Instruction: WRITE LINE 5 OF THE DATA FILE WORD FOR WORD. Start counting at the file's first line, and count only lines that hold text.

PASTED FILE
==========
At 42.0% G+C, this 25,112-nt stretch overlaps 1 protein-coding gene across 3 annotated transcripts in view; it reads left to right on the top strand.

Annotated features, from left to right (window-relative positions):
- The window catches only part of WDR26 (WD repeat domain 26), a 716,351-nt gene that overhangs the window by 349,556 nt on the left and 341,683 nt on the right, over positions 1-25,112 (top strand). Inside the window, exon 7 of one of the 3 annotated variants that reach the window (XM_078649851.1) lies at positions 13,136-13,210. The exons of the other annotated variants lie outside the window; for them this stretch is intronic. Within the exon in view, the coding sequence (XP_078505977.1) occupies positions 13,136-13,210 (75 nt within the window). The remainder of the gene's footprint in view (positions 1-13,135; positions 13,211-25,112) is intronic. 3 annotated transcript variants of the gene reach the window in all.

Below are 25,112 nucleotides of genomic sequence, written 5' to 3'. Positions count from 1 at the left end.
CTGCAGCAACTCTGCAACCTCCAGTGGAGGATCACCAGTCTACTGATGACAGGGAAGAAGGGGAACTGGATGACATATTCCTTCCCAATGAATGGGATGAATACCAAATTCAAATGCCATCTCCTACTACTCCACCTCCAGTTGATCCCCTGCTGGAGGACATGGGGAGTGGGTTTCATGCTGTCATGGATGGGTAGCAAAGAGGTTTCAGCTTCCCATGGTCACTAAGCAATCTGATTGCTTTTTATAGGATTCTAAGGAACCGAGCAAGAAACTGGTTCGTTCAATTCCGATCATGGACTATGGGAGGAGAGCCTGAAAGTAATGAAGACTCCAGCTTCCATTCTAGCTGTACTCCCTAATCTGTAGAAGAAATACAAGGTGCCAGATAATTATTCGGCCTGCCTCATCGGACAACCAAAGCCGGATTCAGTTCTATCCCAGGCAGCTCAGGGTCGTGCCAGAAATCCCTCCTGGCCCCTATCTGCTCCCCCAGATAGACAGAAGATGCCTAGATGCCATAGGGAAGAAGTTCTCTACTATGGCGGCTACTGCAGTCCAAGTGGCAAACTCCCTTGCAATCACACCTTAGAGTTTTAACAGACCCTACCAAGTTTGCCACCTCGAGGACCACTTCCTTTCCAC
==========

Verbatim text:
CTGCAGCAACTCTGCAACCTCCAGTGGAGGATCACCAGTCTACTGATGACAGGGAAGAAGGGGAACTGGATGACATATTCCTTCCCAATGAATGGGATGAATACCAAATTCAAATGCCATCTCCTACTACTCCACCTCCAGTTGATCCCCTGCTGGAGGACATGGGGAGTGGGTTTCATGCTGTCATGGATGGGTAGCAAAGAGGTTTCAGCTTCCCATGGTCACTAAGCAATCTGATTGCTTTTTATAGGATTCTAAGGAACCGAGCAAGAAACTGGTTCGTTCAATTCCGATCATGGACTATGGGAGGAGAGCCTGAAAGTAATGAAGACTCCAGCTTCCATTCTAGCTGTACTCCCTAATCTGTAGAAGAAATACAAGGTGCCAGATAATTATTCGGCCTGCCTCATCGGACAACCAAAGCCGGATTCAGTTCTATCCCAGGCAGCTCAGGGTCGTGCCAGAAATCCCTCCTGGCCCCTATCTGCTCCCCCAGATAGACAGAAGATGCCTAGATGCCATAGGGAAGAAGTTCTCTACTATGGCGGCTACTGCAGTCCAAGTGGCAAACTCCCTTGCAATCACACCTTAGAGTTTTAACAGACCCTACCAAGTTTGCCACCTCGAGGACCACTTCCTTTCCAC